Five years since the repeal of "don't ask, don't tell" in Congress, the U.S. Senate has confirmed the first openly gay Secretary of the Army, Eric Fanning.
"Eric Fanning's historic confirmation today as Secretary of the U.S. Army is a demonstration of the continued progress towards fairness and equality in our nation's armed forces," Human Rights Campaign President Chad Griffin said in a statement. "Eric Fanning has spent his career serving this nation with tireless dedication, skill and ability, and as secretary he will bring that same commitment to the men and women of the U.S. Army."
Obama named Fanning, 47, for the position in September, but his nomination was blocked in the Senate due to opposition from Sen. Pat Roberts. The dispute was over the Obama administration's efforts to transfer Guantanamo Bay prisoners to a facility in Roberts' home state of Kansas. Once the Senator learned that the transfer would not be possible, he dropped his opposition and supported Fanning.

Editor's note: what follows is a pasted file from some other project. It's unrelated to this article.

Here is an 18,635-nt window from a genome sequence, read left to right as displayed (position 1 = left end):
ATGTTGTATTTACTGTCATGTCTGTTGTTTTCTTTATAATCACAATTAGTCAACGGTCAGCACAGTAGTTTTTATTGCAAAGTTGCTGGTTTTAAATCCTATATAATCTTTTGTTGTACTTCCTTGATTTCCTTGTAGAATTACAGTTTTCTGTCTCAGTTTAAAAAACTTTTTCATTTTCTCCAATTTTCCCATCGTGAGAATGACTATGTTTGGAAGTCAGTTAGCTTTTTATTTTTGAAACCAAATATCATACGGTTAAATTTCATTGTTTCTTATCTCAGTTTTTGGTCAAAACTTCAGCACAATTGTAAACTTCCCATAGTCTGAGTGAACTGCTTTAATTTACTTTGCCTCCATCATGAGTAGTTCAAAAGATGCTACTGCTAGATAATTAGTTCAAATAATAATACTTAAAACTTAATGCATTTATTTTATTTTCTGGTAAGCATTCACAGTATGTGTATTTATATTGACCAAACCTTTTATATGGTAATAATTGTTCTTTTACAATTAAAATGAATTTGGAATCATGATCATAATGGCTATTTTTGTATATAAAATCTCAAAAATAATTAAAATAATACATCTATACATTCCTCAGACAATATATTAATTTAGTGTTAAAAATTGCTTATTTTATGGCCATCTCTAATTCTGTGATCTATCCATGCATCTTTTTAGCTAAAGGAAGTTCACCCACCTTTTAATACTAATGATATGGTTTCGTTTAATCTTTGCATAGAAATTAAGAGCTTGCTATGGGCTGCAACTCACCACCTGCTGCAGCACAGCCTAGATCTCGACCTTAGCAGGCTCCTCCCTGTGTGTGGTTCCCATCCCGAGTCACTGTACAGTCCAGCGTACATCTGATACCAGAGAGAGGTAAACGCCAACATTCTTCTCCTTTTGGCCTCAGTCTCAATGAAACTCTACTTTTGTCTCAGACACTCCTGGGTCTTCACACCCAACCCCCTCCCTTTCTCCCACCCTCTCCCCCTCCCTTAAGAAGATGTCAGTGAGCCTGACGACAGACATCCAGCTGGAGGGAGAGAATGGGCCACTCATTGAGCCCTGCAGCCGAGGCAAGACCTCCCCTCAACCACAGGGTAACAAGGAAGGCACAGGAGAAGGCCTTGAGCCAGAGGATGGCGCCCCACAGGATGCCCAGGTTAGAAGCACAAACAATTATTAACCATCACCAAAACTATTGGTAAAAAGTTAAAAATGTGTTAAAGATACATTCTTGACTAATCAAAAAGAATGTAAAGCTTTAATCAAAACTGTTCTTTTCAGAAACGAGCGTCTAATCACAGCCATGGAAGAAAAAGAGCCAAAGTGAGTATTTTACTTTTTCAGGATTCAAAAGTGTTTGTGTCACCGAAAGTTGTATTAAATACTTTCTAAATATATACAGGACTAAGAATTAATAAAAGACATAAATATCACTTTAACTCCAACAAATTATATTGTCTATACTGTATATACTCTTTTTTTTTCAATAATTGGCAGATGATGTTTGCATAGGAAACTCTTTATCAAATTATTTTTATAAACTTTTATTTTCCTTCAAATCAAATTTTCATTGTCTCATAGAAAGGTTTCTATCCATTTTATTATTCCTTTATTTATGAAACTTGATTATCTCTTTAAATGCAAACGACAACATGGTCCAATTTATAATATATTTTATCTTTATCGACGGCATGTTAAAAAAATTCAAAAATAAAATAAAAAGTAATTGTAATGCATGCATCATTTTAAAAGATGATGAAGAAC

The Senate confirmed him at around 5 p.m. by unanimous consent during the roll call vote.
Fanning's resume includes serving as Air Force under secretary, deputy under secretary of the Navy and chief of staff to Defense Secretary Ashton Carter.
Fanning's confirmation marks the first time that any openly gay official is the head of a U.S. military branch.
People on social media congratulated Fanning for his historic confirmation.
While the LGBTQ community still faces struggles in the military, Fanning's confirmation is an important step towards tolerance and acceptance.
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